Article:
What are hardware backdoors?
Hardware backdoors aren't exactly new. We've known for a while that they are possible, and we have examples of them in the wild. They are rare, and require a very precise set of circumstances to implement, which is probably why they aren't talked about as often as software or network code. Even though hardware backdoors are rare and notoriously difficult to pull off, they are a cause of concern because the damage they could cause could be much greater than software-based threats. Stated simply, a hardware backdoor is a malicious piece of code placed in hardware so that it cannot be removed and is very hard to detect. This usually means the non-volatile memory in chips like the BIOS on a PC, or in the firmware of a router or other network device.
A hardware backdoor is very dangerous because it's so hard to detect, and because it typically has full access to the device it runs on, regardless of any password or access control system. But how realistic are these threats? Last year, a security consultant showcased a fully-functioning hardware backdoor. All that's required to implement that particular backdoor is flashing a BIOS with a malicious piece of code. This type of modification is one reason why Microsoft implemented Secure Boot in Windows 8, to ensure the booting process in a PC is trusted from the firmware all the way to the OS. Of course, that doesn't protect you from other chips on the motherboard being modified, or the firmware in your router, printer, smartphone, and so on.
The University of Massachusetts researchers found an even more clever way to implement a hardware backdoor. Companies have taken various measures for years now to ensure their chips aren't modified without their knowledge. After all, most of our modern electronics are manufactured in a number of foreign factories. Visual inspections are commonly done, along with tests of the firmware code, to ensure nothing was changed. But in this latest hack, even those measures may not be enough. The way to do that is ingenious and quite complex.
The researchers used a technique called doping transistors. Basically, a transistor is made of a crystalline structure which provides the needed functionality to amplify or switch a current that goes through it. Doping a transistor means changing that crystalline structure to add impurities, and change the way it behaves. The Intel Random Number Generator (RNG) is the basic building block of any encryption system since it provides those important starting numbers with which to create encryption keys. By doping the RNG, the researchers can make the chip behave in a slightly different way. In this case, they simply changed the transistors so that one particular number became a constant instead of a variable. That means a number that was supposed to be random and impossible to predict, is now always the same.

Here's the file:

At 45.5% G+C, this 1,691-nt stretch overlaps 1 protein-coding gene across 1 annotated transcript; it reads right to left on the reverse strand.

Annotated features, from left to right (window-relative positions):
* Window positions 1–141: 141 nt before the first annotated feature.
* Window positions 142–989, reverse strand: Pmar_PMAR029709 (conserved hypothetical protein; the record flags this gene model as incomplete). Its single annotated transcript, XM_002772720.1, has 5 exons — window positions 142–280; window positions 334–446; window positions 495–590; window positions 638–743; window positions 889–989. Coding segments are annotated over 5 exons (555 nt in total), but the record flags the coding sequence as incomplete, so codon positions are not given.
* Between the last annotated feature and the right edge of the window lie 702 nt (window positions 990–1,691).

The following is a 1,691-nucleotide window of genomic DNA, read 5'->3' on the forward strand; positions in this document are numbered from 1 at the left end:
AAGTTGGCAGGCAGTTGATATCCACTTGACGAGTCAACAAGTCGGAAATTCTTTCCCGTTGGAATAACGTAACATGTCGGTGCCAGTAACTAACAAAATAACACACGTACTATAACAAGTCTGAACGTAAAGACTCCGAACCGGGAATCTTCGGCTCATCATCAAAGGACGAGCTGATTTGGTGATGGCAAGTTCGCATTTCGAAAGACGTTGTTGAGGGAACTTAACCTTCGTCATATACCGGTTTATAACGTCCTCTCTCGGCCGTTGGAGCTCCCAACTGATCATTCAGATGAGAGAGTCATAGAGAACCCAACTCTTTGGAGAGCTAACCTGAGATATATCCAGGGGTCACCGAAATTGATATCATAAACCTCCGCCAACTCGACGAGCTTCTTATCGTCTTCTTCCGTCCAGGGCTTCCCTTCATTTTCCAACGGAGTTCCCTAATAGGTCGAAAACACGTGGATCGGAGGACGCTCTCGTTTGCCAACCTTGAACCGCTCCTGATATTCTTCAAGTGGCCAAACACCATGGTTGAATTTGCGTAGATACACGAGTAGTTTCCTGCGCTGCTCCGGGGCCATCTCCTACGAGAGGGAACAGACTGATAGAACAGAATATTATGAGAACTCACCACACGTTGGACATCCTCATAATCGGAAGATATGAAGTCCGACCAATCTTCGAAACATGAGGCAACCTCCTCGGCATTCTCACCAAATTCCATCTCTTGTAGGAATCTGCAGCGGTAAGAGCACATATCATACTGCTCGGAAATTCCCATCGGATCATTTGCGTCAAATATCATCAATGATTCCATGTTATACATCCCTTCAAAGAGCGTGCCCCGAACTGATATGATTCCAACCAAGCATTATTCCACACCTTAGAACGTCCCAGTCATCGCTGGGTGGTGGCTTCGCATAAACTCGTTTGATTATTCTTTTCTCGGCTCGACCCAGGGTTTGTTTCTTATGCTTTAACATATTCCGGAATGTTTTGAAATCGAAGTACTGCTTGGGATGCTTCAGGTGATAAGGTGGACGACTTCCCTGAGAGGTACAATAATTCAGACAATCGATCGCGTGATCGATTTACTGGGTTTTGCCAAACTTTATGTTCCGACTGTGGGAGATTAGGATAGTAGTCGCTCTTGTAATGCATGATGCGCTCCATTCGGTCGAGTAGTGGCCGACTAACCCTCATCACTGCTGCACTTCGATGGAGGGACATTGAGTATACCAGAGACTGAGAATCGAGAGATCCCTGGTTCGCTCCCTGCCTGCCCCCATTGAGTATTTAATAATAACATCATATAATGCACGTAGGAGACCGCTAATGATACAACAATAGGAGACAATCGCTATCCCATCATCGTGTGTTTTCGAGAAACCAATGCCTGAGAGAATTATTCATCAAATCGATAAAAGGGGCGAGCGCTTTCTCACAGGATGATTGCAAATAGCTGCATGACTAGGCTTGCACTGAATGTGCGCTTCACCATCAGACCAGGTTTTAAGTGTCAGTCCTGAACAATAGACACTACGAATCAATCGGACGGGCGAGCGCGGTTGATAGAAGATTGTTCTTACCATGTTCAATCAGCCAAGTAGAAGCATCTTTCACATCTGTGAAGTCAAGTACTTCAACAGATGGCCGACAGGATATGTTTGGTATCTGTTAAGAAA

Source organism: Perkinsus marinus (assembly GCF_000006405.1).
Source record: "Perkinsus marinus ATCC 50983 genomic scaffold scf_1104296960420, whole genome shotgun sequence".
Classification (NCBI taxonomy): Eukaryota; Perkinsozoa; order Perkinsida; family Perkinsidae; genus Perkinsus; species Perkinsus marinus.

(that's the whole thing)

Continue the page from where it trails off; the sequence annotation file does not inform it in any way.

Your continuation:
By introducing these changes at the hardware level, it weakens the RNG, and in turn weakens any encryption that comes from keys created by that system, such as SSL connections, encrypted files, and so on. Intel chips contain self tests that are supposed to catch hardware modifications, but the researchers claim that this change is at such a low level in the hardware, that it doesn't get detected. Fixing this flaw isn't easy either, even if you could detect it. The RNG is part of the security process in a CPU, and for safety, it is isolated from the rest of the system. That means there is nothing a user or even administrator can do to correct the problem.
There's no sign that this particular hardware backdoor is being used in the wild, but if this type of change is possible, then it's likely that groups with a lot of technical expertise could find similar methods. This may lend more credence to moves from various countries to ban certain parts from some regions of the world. This summer Lenovo saw its systems being banned from defense networks in many countries after allegations that China may have added vulnerabilities in the hardware of some of its systems. Of course, with almost every major manufacturer having their electronics part made in China, that isn't much of a relief. It's quite likely that as hardware hacking becomes more cost effective and popular, we may see more of these types of low level hacks being performed, which could lead to new types of attacks, and new types of defense systems.
Patrick Lambert has been working in the tech industry for over 15 years, both as an online freelancer and in companies around Montreal, Canada. A fan of Star Wars, gaming, technology, and art, he writes for several sites including the art news community TideArt. He's always at the forefront of the latest happening in the world of technology. You can find him online at http://dendory.net or on Twitter at @dendory.